As a parent, you’re aware that screen exposure may be harmful to your child. But do you know how much screen time is too much for him/her?
In this article, we’ve curated facts and statistics from top case studies to answer that question, including the following:
- How much screen time do children spend on average?
- Which activity dominates their screen time?
- Which device is used by most of them?
- What benefits do they get from screen time?
- What potential risks does too much of it cause them?
- How can you as a parent limit your child’s screen time?
How Much Screen Time Do Children Spend on Average?
1) American children aged 0 to 8 years spend about 1.5 to 4.6 hours of daily screen time.
- 29% of American babies under the age of 1 watch television for about 90 minutes (1.5 hours).
- 64% of American babies between ages 1 and 2 watch television for more than 2 hours.
- American children between ages 2 and 5 spend 2.2 to 4.6 hours a day with screen media.
- Children aged 7 to 8 years in New York spend only 1.5 hours a day on the screen because they’re busy with their school activities.
2) Children aged 8 to 12 years spend 4 to 9 hours of daily screen time.
- Kids aged 8 to 12 years in the United States spend 4 to 6 hours of daily screen time.
- Children aged 8 years and up in different countries consume 4.5 hours watching television and 7.5 hours using other screened gadgets for entertainment.
- Children aged 10 years and up in different countries spend up to 9 hours a day in front of the screen.
3) Children’s daily screen time increased up to more than 7 hours during the pandemic.
- From 3.8 hours a day before the pandemic, 12-year-old children in the United States doubled their nonschool-related screen time to 7.7 hours a day in May 2020.
- From less than an hour a day during the early stage of the pandemic in 2019, majority of kids in different countries began spending 1 to 3 hours (or even more) of screen time to play games in 2020.
4) The pandemic also saw an increase in the number of children who spend 4 hours or more of daily screen time.
- From 13% before the pandemic, the percentage of children aged 0 to 4 years, who spend more than 4 hours of daily screen time, went up to 26% during the pandemic.
- From 17% before the pandemic, the percentage of children aged 5 to 10 years, who spend the same amount of daily screen time, climbed up to 44% during the pandemic.
- From 23% before the pandemic, the percentage of children aged 11 to 13 years, who spend the same amount of daily screen time, reached 47% during the pandemic.
- From 20% before the pandemic, the percentage of children who stream videos for 4 hours a day or more spiked up to 40% in May 2020.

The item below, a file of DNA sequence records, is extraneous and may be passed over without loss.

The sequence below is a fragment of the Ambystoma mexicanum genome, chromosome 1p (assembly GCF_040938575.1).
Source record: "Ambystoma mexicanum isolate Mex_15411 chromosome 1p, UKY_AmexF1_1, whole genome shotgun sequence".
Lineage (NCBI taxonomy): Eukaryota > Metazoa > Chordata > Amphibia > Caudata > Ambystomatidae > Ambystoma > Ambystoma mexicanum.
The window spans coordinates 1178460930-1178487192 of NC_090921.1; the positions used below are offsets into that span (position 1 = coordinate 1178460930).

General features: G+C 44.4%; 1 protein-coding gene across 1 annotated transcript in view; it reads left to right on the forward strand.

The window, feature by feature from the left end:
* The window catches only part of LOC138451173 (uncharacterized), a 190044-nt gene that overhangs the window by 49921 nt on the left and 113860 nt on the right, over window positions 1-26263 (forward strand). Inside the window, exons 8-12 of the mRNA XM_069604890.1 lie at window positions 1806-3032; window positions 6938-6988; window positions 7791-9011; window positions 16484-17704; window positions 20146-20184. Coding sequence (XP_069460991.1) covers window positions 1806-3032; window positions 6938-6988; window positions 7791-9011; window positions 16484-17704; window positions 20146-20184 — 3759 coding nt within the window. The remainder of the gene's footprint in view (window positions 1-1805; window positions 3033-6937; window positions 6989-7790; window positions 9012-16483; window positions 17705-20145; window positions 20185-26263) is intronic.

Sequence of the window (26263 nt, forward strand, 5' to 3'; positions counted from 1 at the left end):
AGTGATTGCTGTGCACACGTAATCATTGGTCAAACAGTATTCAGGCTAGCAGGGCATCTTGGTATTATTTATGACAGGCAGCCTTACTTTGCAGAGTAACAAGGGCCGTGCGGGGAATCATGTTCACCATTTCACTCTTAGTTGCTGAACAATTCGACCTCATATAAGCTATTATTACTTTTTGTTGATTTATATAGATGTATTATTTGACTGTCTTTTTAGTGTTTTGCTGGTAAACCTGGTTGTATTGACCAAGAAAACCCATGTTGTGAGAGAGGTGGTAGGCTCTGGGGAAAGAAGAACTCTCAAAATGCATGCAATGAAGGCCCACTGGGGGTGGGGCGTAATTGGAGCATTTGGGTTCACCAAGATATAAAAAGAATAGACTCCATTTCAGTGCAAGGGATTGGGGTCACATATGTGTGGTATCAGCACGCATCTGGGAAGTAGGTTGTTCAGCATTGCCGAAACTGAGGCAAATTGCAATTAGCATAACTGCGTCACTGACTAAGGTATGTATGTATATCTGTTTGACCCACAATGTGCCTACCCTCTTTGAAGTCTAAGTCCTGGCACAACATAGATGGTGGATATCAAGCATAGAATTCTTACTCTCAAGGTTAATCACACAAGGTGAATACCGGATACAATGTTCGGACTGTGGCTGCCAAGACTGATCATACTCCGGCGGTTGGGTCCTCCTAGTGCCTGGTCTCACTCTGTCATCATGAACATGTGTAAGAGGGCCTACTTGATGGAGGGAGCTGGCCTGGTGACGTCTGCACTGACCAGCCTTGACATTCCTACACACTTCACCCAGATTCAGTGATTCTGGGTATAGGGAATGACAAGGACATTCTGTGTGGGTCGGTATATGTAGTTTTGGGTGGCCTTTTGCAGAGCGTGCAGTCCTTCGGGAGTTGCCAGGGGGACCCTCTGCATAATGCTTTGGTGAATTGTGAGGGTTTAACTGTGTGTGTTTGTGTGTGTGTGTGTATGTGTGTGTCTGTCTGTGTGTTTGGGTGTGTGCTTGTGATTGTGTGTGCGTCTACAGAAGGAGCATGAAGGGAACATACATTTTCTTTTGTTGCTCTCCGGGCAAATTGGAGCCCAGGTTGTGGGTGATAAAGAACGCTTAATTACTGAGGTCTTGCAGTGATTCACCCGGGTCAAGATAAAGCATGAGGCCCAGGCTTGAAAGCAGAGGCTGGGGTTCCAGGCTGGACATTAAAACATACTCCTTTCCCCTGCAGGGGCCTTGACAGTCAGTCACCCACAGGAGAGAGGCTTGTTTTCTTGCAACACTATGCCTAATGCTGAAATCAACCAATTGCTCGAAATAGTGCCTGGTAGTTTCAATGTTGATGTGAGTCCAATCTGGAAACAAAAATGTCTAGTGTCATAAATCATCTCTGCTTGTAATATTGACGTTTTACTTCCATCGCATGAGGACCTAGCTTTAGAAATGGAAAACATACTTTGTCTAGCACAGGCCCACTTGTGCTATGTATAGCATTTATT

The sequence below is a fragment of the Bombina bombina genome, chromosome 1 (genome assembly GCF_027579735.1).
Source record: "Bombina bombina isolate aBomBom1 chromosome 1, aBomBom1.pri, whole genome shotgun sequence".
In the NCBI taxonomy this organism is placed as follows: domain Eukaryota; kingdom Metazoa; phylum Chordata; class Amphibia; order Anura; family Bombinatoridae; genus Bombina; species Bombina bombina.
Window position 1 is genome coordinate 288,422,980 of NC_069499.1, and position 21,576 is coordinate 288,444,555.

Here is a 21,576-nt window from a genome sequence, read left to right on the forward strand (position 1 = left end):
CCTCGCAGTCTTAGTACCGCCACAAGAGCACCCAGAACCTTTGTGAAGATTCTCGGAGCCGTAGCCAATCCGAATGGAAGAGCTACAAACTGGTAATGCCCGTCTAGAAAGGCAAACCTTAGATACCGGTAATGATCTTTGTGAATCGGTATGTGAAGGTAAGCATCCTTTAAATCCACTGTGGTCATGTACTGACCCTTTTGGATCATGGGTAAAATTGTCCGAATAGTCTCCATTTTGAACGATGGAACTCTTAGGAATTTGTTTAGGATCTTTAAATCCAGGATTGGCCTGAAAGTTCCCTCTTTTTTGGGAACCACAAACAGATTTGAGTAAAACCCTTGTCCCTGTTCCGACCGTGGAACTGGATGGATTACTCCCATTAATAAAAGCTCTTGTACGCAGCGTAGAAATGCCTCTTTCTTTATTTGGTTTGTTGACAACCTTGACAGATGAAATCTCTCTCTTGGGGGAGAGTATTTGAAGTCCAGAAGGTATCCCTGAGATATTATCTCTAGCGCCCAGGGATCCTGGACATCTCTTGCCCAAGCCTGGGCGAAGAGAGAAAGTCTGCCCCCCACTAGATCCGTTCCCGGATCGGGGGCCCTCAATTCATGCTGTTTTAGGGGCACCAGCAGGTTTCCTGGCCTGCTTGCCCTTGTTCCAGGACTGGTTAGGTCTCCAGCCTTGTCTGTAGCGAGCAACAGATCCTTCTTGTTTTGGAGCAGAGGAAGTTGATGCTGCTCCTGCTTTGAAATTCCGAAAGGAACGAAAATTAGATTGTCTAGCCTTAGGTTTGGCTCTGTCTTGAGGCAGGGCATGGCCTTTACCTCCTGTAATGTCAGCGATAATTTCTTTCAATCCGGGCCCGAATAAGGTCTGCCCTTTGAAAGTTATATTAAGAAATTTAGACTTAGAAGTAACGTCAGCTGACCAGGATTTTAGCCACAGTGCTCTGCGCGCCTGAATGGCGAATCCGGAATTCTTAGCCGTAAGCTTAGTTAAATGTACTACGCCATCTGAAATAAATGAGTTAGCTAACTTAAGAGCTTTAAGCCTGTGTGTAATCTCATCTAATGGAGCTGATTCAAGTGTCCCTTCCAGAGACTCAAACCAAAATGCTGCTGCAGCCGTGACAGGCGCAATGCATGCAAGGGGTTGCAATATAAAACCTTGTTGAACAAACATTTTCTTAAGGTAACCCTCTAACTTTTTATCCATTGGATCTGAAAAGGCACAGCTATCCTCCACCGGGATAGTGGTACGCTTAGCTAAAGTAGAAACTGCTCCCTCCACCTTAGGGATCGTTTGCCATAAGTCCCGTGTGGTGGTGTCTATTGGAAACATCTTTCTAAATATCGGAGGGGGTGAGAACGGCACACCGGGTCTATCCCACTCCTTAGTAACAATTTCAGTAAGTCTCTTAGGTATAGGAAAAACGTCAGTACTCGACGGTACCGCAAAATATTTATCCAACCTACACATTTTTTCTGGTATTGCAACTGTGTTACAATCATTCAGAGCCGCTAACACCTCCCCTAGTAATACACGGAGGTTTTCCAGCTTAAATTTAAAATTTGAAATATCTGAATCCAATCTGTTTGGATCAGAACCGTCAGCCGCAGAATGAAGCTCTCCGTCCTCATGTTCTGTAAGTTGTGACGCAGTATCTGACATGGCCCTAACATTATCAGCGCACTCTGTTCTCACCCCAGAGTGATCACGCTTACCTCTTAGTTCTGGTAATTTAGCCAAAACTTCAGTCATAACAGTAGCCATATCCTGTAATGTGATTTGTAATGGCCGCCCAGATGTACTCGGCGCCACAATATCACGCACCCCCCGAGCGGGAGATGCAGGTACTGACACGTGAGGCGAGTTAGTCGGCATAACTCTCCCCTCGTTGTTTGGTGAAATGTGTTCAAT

- From 3.8 hours a day before the pandemic, 12-year-old children in the United States doubled their nonschool-related screen time to 7.7 hours a day in May 2020.
5) In the United States, 18.6 hours of screen-based play dominates children’s weekly activities.
- Ranking next are the following:
- 14.6 hours of screen-free indoor play
- 10.6 hours of screen-free outdoor play
- 9.6 hours of screen-free activities with parents and other adults
- 5.3 hours of screen-free sports and other activities
- 2.7 hours of screen-free homework
Which Activity Dominates Children’s Screen Time?
1) On a daily screen time of 4 to 9 hours, television watching dominates children’s activities.
Source: High Speed Internet
- 39% to 53% of those hours are spent watching television.
- 22% to 33% goes to gaming.
- 11% to 24% is used on browsing websites and social media.
- 6% to 9% is consumed on content creation, video chat, and e-reading.
2) On a weekly basis, television watching still dominates children’s screen time.
Source: Internet Matters
- 96% of them watch television for 15 hours.
- 40% play games on a screen for 6 hours.
- 53% do various online activities for 8 hours.
- 48% watch YouTube videos for an unidentified amount of time.
Which Device is Used by Most Children During Their Screen Time?
1) Surveyed parents in the United States confirm that television is the device used by most children aged 0 to 2 years.
Source: Pew Research Center
- 74% of them use television.
- 49% use smartphone.
- 35% use tablet computer.
- 12% use desktop or laptop computer.
- 9% use a gaming device.
2) Television is also what most children aged 3 to 4 years use.
- 90% of them use television.
- 64% use tablet computer.
- 62% use smartphone.
- 25% use a gaming device.
- 21% use desktop or laptop computer.
3) The case is similar to that of most children aged 5 to 8 years.
- 93% of them use television.
- 81% use tablet computer.
- 59% use smartphone.
- 58% use a gaming device.
- 54% use desktop or laptop computer.
4) The case is similar to that of most children aged 9 to 11 years as well.
- 91% of them use television.
- 78% use tablet computer.
- 73% use desktop or laptop computer.
- 68% use a gaming device.
- 67% use smartphone.
What Benefits Do Children Get From Spending Time on Their Screened Gadgets?
1) Touchscreen gadgets enhance learning.
- 88% of the surveyed children in countries that are members of the Organization for Economic Cooperation and Development (OECD) agree that the Internet is a great source of information obtained through computers, mobile phones, among other screened gadgets.
- 30% to 53% of early adolescents in the United States claim that they learn new things during their screen time as they browse the Internet, play games, and so on.